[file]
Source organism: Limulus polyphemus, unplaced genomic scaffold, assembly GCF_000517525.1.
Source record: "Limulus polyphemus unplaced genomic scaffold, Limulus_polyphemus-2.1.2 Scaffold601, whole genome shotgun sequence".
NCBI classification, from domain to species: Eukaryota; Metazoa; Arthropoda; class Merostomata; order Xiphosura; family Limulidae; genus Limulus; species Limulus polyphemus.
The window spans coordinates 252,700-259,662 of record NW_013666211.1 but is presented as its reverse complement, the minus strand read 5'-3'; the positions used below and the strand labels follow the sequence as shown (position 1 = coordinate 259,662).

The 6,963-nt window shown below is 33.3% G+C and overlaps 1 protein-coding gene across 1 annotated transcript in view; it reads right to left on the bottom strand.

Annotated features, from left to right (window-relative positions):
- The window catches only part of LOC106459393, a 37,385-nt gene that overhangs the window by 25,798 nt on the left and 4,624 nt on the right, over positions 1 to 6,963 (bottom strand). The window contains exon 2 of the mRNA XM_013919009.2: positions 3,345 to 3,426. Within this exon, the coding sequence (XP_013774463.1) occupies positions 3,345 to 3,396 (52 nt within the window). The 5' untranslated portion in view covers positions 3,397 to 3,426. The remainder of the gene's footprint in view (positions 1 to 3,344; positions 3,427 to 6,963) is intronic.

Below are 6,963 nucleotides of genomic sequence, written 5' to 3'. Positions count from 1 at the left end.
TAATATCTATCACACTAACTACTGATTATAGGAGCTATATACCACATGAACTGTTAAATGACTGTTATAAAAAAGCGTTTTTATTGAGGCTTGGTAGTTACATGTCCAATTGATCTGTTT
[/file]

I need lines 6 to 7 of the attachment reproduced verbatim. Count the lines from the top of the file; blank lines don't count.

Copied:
Annotated features, from left to right (window-relative positions):
- The window catches only part of LOC106459393, a 37,385-nt gene that overhangs the window by 25,798 nt on the left and 4,624 nt on the right, over positions 1 to 6,963 (bottom strand). The window contains exon 2 of the mRNA XM_013919009.2: positions 3,345 to 3,426. Within this exon, the coding sequence (XP_013774463.1) occupies positions 3,345 to 3,396 (52 nt within the window). The 5' untranslated portion in view covers positions 3,397 to 3,426. The remainder of the gene's footprint in view (positions 1 to 3,344; positions 3,427 to 6,963) is intronic.